The inventor of the wind-up radio, Trevor Baylis, has died aged 80.
He is believed to have died of natural causes in his home on Eel Pie Island, in Twickenham, south-west London, on Monday morning.
David Bunting, who runs his company, Trevor Baylis Brands, said he had been ill for a long time and has no living relatives.
Mr Baylis, who was awarded a CBE for services to intellectual property in 2015, had been seriously debilitated, having suffered from Crohn's disease, he added.
Scotland Yard said his death is not being treated as suspicious and a file will be prepared for the coroner.
"Police were called by London Ambulance Service at 8.47am on Monday March 5 to reports of a man taken ill at an address in Eel Pie Island, Twickenham," the Metropolitan Police said in a statement.
"Officers attended and the man, believed aged in his 80s, was pronounced dead at the scene.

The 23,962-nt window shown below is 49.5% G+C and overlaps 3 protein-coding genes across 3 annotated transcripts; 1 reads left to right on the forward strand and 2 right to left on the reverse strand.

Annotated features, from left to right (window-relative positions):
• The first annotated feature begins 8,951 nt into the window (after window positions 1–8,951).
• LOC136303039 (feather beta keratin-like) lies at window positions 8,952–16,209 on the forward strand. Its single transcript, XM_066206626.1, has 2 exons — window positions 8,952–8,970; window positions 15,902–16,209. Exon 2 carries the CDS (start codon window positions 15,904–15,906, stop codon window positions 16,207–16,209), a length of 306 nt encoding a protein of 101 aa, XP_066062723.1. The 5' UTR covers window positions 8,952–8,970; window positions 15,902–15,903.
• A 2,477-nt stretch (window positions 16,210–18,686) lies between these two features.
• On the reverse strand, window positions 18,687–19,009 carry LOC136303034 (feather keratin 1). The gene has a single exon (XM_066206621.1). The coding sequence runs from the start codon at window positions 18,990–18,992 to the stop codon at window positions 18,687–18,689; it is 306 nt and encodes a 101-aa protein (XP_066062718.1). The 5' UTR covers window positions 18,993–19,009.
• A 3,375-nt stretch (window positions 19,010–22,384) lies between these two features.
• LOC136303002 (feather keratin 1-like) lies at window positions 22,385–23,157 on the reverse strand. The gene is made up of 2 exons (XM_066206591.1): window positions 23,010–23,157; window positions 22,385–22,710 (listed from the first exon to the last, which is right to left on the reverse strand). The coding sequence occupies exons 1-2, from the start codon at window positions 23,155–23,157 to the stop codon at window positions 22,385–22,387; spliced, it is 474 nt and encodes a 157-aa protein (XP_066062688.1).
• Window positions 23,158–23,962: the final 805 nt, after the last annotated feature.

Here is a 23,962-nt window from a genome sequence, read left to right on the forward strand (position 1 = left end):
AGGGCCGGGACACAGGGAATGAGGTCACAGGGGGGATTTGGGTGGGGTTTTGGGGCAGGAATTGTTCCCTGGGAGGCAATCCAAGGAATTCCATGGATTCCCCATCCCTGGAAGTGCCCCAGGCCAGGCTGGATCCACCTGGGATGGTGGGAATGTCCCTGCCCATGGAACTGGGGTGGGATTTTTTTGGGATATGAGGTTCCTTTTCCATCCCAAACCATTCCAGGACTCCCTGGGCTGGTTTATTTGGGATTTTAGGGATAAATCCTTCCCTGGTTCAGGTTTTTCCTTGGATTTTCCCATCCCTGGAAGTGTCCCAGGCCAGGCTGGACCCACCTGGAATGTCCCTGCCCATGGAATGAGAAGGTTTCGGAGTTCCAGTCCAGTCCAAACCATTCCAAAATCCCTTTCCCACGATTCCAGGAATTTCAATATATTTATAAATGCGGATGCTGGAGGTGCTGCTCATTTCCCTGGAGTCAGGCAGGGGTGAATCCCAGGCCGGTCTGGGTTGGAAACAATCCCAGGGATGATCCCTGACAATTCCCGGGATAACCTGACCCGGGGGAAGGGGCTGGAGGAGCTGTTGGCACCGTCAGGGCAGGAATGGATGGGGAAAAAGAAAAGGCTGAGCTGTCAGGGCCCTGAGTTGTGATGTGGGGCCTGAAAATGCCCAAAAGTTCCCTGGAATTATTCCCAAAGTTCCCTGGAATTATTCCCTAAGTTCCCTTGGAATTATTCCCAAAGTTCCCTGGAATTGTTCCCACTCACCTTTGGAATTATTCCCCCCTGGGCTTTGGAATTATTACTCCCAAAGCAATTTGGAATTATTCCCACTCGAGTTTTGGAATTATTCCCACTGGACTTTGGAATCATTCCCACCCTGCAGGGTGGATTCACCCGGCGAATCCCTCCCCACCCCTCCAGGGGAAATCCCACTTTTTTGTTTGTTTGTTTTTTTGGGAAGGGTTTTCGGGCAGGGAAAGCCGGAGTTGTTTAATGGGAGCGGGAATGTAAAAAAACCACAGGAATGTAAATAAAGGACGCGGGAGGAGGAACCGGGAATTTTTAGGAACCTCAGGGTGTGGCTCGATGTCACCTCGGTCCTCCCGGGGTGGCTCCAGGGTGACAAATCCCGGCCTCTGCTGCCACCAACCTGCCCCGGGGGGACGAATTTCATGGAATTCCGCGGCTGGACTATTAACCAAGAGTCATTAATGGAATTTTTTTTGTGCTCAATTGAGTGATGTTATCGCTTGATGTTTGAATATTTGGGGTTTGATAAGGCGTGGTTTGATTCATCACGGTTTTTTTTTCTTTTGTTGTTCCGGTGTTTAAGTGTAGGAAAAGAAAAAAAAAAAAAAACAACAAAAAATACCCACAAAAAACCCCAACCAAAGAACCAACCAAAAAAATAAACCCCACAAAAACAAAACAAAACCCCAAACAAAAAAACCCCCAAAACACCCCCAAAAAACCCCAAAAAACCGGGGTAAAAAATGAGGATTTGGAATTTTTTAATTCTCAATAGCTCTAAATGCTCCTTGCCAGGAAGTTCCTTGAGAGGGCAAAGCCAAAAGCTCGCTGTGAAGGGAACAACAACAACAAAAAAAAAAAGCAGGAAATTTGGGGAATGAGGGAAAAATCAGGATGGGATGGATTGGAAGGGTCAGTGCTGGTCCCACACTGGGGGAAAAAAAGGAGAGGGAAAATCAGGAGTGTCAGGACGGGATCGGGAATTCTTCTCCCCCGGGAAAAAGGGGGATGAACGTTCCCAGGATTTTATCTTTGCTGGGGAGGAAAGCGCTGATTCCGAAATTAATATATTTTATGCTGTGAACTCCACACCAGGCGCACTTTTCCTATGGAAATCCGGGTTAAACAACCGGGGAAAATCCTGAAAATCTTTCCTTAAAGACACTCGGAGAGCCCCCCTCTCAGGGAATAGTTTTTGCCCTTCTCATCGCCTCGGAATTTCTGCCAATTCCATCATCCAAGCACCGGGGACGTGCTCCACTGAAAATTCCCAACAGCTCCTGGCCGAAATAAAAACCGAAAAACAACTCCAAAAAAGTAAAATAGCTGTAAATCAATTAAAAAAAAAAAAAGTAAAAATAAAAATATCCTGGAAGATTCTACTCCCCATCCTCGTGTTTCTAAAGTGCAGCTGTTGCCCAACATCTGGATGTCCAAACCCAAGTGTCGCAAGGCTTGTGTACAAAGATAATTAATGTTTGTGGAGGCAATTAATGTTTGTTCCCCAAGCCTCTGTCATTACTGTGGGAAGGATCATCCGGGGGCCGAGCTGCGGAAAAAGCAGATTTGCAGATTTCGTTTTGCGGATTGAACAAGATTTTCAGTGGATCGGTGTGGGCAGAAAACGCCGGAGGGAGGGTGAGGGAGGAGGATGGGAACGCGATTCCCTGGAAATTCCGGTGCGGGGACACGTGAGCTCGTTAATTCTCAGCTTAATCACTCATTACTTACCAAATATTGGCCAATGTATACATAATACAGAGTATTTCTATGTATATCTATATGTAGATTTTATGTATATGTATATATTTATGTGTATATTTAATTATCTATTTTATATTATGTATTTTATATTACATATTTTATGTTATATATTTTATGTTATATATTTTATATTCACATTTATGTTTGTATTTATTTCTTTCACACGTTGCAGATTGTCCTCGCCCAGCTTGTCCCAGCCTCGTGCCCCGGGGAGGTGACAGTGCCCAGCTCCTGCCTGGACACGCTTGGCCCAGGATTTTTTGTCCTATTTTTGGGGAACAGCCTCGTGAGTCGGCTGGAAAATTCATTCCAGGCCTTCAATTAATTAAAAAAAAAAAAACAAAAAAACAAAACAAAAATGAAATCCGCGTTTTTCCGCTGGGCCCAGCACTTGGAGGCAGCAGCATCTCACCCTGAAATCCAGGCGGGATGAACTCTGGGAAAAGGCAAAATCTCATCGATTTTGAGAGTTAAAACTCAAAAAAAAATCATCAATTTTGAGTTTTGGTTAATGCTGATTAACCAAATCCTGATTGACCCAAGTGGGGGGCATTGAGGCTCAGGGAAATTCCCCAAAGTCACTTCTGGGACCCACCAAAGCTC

"Inquiries continue to trace and inform next of kin."
Mr Baylis developed the wind-up radio in 1992 for people in the Third World who do not have access to electricity or batteries.
He was well known for championing the rights of inventors and was often outspoken about intellectual property rights.
The inventor was awarded an OBE in 1997 for his radio design and met the Queen at Windsor Castle to receive his CBE in 2015.
Paying tribute to his colleague, Mr Bunting said: "He made an enormous difference as the sole inventor in this company and did a tremendous amount to publicise their role and the importance of the inventions."
Speaking of Mr Baylis's CBE for his work with the patent office, he added: "He was always held in very high regard by them."